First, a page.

State: Inmate 'asleep' during his execution

By Marc KovacR-C Capital Bureau Published:

COLUMBUS -- State prison officials say an inmate was "asleep and not conscious" and "did not experience pain, distress or air hunger" during much of his execution earlier this year.

In a final report issued late Monday afternoon on the two-drug lethal injection of Dennis McGuire, the Ohio Department of Rehabilitation and Correction determined the inmate's execution "was conducted in a constitutional manner" consistent with state policy.

Officials also said they would increase the dosage of the two drugs used to put Ohio inmates to death.

"After the review, the department remains confident that it conducted the execution in a humane, constitutional way and that the inmate was completely unconscious and felt no pain," prisons spokeswoman JoEllen Smith said in a released statement. "After speaking with the department's medical expert, examining other states' practices and considering the recommendations of the inmate's medical expert, the department finds no harm in increasing the dosage levels of its drugs and has notified Judge Frost of this revision."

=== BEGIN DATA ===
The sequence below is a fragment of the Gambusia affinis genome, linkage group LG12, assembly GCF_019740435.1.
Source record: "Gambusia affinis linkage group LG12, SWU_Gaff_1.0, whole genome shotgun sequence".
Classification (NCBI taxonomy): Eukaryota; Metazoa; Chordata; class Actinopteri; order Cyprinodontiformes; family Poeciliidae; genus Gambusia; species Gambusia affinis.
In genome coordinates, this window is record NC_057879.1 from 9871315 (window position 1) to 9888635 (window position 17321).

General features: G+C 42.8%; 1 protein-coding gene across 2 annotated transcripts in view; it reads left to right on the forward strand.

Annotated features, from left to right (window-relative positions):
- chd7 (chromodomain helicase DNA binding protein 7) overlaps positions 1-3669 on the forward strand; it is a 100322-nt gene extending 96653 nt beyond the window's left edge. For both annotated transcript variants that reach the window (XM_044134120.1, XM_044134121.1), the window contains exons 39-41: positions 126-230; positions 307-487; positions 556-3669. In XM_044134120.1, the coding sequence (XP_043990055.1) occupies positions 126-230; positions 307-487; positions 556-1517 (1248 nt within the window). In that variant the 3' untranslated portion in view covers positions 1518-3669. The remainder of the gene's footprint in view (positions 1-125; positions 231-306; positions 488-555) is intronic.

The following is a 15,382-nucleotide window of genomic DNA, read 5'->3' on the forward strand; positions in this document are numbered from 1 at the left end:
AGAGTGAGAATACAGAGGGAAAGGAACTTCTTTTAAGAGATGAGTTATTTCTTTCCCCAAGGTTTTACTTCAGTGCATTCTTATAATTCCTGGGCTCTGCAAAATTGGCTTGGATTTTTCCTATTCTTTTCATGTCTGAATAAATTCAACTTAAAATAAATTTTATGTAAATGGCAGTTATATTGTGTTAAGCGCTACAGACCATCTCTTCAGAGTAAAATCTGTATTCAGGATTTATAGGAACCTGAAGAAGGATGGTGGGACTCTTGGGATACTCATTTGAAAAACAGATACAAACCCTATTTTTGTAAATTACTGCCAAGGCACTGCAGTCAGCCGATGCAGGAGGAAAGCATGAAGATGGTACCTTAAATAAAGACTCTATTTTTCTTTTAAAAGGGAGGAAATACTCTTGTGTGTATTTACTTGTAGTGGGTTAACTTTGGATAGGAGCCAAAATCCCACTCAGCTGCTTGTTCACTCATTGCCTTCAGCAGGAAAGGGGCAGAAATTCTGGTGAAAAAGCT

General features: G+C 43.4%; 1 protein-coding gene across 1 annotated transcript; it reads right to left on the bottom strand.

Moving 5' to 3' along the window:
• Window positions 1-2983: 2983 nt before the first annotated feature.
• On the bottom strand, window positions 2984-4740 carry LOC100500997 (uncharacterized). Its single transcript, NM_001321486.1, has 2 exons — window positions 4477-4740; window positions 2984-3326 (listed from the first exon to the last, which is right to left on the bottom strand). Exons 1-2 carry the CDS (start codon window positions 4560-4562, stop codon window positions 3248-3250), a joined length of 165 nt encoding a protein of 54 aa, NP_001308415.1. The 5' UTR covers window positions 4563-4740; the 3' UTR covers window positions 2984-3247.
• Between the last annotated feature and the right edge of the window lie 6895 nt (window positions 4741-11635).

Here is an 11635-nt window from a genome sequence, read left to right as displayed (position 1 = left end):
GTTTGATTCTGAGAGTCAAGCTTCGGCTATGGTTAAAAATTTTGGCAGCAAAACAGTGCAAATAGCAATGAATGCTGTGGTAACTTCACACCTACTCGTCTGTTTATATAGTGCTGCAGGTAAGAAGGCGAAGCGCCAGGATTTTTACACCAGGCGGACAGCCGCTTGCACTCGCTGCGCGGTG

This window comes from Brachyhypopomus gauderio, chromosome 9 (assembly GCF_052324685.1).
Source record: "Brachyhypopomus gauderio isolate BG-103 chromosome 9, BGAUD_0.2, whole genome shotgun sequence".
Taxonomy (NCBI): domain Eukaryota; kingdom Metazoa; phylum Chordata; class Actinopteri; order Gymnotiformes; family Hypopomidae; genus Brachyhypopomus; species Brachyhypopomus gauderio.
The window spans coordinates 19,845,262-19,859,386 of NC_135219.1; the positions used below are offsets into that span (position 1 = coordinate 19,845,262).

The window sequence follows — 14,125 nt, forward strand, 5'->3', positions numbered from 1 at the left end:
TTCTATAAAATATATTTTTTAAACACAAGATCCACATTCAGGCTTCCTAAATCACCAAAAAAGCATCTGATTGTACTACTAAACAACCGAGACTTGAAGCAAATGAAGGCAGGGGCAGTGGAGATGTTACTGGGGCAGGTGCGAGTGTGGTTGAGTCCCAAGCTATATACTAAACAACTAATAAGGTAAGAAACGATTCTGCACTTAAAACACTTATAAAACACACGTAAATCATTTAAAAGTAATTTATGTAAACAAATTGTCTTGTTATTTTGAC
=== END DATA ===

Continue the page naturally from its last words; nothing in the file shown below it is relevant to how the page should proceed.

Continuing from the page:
McGuire was executed in January for the rape and murder of a pregnant woman in Preble County 25 years ago.

He became the first inmate executed using a new two-drug combination. The process took about 25 minutes and witnesses described him gasping for breath.

Initial reviews by state prison officials noted nothing out of the ordinary with McGuire's lethal injection, though they emphasized that a more thorough study was under way.

That review was completed Monday with the public release of a report detailing McGuire's execution.

The process included interviews with nearly 20 prison employees, family members and media representatives, plus reviews of McGuire's medical records and comments from a certified anesthesiologist.

DRC found that "the massive doses of drugs given to McGuire rendered him unconscious before any of the irregular bodily movements were observed. The bodily movements that were observed were consistent with the effects of the drugs, his obesity and other body characteristics, and involuntary muscle contractions associated with the ending of respiratory function. There is no evidence that McGuire experienced any pain, distress or anxiety."

The report later added, "DRC has concluded that the McGuire execution was properly conducted in a humane and dignified manner...."

Marc Kovac is the Dix Capital Bureau Chief. Email him at mkovac@dixcom.com or on Twitter at OhioCapitalBlog.

Want to leave your comments?

Sign in or Register to comment.